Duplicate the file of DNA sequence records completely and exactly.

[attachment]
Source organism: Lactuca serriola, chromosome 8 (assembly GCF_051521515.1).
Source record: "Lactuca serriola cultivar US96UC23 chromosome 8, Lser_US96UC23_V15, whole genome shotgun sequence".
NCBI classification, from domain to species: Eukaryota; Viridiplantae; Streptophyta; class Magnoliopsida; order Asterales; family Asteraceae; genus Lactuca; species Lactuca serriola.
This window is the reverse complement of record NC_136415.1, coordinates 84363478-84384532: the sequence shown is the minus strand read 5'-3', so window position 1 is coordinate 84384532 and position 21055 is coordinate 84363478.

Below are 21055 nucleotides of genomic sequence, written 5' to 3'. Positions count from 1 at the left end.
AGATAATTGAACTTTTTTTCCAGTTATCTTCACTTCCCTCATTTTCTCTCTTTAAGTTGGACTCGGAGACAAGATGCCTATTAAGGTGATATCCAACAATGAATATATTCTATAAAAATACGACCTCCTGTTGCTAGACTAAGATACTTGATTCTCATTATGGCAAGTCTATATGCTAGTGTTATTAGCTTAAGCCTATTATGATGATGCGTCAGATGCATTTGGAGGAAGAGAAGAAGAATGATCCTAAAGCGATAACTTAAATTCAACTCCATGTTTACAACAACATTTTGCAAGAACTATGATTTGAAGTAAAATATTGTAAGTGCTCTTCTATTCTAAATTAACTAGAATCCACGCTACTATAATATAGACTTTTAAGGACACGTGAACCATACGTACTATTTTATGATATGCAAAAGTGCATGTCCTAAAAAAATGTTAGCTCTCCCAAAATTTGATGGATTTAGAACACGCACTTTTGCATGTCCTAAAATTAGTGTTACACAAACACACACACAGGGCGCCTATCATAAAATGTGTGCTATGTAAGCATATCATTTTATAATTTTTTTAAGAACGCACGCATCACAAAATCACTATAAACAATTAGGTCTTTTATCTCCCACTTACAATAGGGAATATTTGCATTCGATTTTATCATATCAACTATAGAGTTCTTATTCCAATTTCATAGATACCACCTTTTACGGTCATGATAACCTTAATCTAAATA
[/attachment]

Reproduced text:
Source organism: Lactuca serriola, chromosome 8 (assembly GCF_051521515.1).
Source record: "Lactuca serriola cultivar US96UC23 chromosome 8, Lser_US96UC23_V15, whole genome shotgun sequence".
NCBI classification, from domain to species: Eukaryota; Viridiplantae; Streptophyta; class Magnoliopsida; order Asterales; family Asteraceae; genus Lactuca; species Lactuca serriola.
This window is the reverse complement of record NC_136415.1, coordinates 84363478-84384532: the sequence shown is the minus strand read 5'-3', so window position 1 is coordinate 84384532 and position 21055 is coordinate 84363478.

Below are 21055 nucleotides of genomic sequence, written 5' to 3'. Positions count from 1 at the left end.
AGATAATTGAACTTTTTTTCCAGTTATCTTCACTTCCCTCATTTTCTCTCTTTAAGTTGGACTCGGAGACAAGATGCCTATTAAGGTGATATCCAACAATGAATATATTCTATAAAAATACGACCTCCTGTTGCTAGACTAAGATACTTGATTCTCATTATGGCAAGTCTATATGCTAGTGTTATTAGCTTAAGCCTATTATGATGATGCGTCAGATGCATTTGGAGGAAGAGAAGAAGAATGATCCTAAAGCGATAACTTAAATTCAACTCCATGTTTACAACAACATTTTGCAAGAACTATGATTTGAAGTAAAATATTGTAAGTGCTCTTCTATTCTAAATTAACTAGAATCCACGCTACTATAATATAGACTTTTAAGGACACGTGAACCATACGTACTATTTTATGATATGCAAAAGTGCATGTCCTAAAAAAATGTTAGCTCTCCCAAAATTTGATGGATTTAGAACACGCACTTTTGCATGTCCTAAAATTAGTGTTACACAAACACACACACAGGGCGCCTATCATAAAATGTGTGCTATGTAAGCATATCATTTTATAATTTTTTTAAGAACGCACGCATCACAAAATCACTATAAACAATTAGGTCTTTTATCTCCCACTTACAATAGGGAATATTTGCATTCGATTTTATCATATCAACTATAGAGTTCTTATTCCAATTTCATAGATACCACCTTTTACGGTCATGATAACCTTAATCTAAATA